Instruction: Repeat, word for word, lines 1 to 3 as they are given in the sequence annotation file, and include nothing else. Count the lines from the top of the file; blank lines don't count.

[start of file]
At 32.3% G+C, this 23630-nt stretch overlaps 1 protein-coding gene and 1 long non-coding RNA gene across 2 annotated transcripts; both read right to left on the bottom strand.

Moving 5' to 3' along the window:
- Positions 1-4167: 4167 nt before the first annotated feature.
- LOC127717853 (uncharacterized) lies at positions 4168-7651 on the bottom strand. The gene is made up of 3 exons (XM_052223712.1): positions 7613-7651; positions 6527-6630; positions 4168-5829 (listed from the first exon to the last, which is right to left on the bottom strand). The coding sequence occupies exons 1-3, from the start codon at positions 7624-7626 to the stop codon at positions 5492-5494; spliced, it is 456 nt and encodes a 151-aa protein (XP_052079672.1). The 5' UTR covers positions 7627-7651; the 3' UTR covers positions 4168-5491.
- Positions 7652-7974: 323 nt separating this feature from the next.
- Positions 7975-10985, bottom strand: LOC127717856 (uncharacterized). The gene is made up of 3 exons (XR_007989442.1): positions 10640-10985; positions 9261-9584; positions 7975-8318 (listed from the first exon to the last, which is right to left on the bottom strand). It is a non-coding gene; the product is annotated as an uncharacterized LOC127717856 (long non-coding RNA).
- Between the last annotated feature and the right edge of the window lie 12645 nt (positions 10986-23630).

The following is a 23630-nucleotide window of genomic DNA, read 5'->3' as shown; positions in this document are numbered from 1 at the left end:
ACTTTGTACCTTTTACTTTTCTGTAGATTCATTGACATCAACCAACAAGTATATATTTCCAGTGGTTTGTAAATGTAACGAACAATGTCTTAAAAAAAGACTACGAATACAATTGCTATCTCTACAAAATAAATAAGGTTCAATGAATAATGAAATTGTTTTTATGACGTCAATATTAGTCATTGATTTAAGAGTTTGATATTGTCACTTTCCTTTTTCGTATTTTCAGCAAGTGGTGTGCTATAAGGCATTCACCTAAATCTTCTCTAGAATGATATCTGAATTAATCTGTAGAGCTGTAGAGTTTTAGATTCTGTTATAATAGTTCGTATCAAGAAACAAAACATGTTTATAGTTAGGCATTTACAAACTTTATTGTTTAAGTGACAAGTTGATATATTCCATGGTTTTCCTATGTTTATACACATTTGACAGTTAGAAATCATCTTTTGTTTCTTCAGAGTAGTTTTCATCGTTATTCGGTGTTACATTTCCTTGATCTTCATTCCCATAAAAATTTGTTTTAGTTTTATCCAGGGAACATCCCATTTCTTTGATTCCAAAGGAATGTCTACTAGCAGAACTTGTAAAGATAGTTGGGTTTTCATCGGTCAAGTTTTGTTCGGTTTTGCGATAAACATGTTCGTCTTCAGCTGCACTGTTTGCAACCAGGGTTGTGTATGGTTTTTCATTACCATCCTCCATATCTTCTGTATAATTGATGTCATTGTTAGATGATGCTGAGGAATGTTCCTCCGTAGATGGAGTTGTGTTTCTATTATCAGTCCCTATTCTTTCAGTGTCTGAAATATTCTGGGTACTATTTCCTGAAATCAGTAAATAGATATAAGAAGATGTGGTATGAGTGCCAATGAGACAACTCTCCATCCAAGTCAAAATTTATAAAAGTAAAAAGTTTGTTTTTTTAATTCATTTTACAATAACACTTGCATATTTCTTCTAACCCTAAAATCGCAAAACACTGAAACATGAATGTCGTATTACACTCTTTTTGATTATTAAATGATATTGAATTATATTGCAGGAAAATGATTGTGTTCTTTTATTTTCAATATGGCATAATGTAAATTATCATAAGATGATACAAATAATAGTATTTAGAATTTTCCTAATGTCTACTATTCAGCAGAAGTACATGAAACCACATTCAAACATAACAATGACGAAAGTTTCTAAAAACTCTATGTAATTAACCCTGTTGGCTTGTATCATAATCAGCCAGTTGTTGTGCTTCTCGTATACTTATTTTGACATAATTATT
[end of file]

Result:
At 32.3% G+C, this 23630-nt stretch overlaps 1 protein-coding gene and 1 long non-coding RNA gene across 2 annotated transcripts; both read right to left on the bottom strand.

Moving 5' to 3' along the window:
- Positions 1-4167: 4167 nt before the first annotated feature.